All that's necessary to make Republican senators into caricatures of Snidely Whiplash is to paint a handlebar mustache on their pictures.
New York Times:
Senate Republicans on Monday blocked a move to open debate on the so-called Buffett Rule, ensuring that a measure pressed for months by President Obama and Senate Democrats to ensure that the superrich pay a tax rate of at least 30 percent will not come to a decisive vote.
But the fierce debate preceding the 51-45 vote - the Democrats were nine votes short of the 60 they needed - set off a week of political wrangling over taxes that both parties insist they are already winning.
Senate Democrats intend to return repeatedly to the legislation, named after the billionaire investor Warren Buffett, who has complained that he pays a lower effective tax rate than his secretary. On Thursday, House Republicans will counter with a proposed tax cut for businesses that they say would spur job creation but would cost the Treasury almost exactly what the Democrats' tax increase would raise.+
Pointing to a Gallup poll from last week that indicated 60 percent of Americans supported the proposal, including 63 percent of political independents, Senator Charles E. Schumer, Democrat of New York, called the Republican response "proof positive" that "for first time in decades, maybe generations, they're on the defensive on their signature issue," taxes.
After he made that comment, a CNN poll was released putting support at 72 percent, including 53 percent of Republicans.
With taxes due on Tuesday, a Washington debate on the tax code this week was inevitable, but the escalating attacks reflect the peculiarities of this election year. Democrats have known for weeks that the Buffett Rule would not win the 60 votes needed to break a Republican filibuster, but they pressed forward in part to try to make the Republicans' likely presidential nominee, Mitt Romney, the face of economic "unfairness."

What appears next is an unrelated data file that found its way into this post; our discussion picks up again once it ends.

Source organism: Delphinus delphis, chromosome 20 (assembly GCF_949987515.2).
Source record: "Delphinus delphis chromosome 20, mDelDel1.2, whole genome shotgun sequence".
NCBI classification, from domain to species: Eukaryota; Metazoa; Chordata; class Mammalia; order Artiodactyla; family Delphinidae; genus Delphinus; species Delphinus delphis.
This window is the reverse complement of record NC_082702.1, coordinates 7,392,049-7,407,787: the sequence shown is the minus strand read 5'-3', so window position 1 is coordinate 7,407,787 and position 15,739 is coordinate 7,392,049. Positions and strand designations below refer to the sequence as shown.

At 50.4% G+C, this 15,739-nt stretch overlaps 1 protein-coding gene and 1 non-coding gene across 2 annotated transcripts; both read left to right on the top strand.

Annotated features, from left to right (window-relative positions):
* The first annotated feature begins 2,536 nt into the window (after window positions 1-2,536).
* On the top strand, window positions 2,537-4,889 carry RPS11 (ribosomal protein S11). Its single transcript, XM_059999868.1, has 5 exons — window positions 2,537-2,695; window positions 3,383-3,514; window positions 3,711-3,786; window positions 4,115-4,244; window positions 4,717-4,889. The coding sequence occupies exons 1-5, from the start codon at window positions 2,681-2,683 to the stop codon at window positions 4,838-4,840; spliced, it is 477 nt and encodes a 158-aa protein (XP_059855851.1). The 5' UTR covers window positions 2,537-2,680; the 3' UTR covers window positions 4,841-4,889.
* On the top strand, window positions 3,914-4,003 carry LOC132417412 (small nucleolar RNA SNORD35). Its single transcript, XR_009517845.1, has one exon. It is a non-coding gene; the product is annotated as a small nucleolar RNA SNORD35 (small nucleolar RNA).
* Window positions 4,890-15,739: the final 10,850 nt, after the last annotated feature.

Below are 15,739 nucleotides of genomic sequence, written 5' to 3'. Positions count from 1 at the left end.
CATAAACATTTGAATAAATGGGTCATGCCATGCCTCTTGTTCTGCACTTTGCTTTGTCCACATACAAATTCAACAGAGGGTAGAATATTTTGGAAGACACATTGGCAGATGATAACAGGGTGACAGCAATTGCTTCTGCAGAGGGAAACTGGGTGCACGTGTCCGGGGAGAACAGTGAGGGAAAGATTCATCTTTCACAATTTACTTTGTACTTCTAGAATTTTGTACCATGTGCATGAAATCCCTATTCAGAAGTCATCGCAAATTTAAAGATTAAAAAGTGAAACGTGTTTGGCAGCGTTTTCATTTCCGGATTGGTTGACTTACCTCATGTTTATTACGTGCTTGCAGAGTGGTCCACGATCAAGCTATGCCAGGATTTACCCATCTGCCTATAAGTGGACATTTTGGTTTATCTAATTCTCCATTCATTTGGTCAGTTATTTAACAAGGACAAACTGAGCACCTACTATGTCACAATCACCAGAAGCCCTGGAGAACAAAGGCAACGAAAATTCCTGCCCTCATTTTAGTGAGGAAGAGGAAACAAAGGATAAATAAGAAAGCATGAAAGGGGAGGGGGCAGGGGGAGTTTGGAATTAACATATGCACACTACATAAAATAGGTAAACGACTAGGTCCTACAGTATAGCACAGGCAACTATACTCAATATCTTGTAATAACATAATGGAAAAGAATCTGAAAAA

The Times is treating this as a legitimate issue rather than the gimmick that almost everyone who isn't a rabid Democratic partisan says it is.
While the public no doubt buys into the notion that the "rich" do not pay their "fair share" - how can they not with every Democrat parrotting the line every chance they get - trying to make Romney the "face of economic 'unfairness'" is a stretch. A few ads showing where Barack Obama and his family have been vacationing the last three years - not with their own money but at the taxpayer's expense - will have a greater impact on the voter than any nebulous claims about millionaires avoiding a tax increase.